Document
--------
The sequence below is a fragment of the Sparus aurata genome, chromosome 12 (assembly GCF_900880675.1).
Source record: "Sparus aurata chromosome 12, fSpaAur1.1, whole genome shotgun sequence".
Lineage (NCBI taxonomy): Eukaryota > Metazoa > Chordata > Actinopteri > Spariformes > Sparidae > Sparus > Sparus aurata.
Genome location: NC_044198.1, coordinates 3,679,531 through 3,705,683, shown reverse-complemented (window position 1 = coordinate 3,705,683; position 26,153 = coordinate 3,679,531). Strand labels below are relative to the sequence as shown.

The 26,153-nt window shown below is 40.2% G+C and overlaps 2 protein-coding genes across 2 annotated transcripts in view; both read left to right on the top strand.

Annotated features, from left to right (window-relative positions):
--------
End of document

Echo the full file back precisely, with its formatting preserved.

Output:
The sequence below is a fragment of the Sparus aurata genome, chromosome 12 (assembly GCF_900880675.1).
Source record: "Sparus aurata chromosome 12, fSpaAur1.1, whole genome shotgun sequence".
Lineage (NCBI taxonomy): Eukaryota > Metazoa > Chordata > Actinopteri > Spariformes > Sparidae > Sparus > Sparus aurata.
Genome location: NC_044198.1, coordinates 3,679,531 through 3,705,683, shown reverse-complemented (window position 1 = coordinate 3,705,683; position 26,153 = coordinate 3,679,531). Strand labels below are relative to the sequence as shown.

The 26,153-nt window shown below is 40.2% G+C and overlaps 2 protein-coding genes across 2 annotated transcripts in view; both read left to right on the top strand.

Annotated features, from left to right (window-relative positions):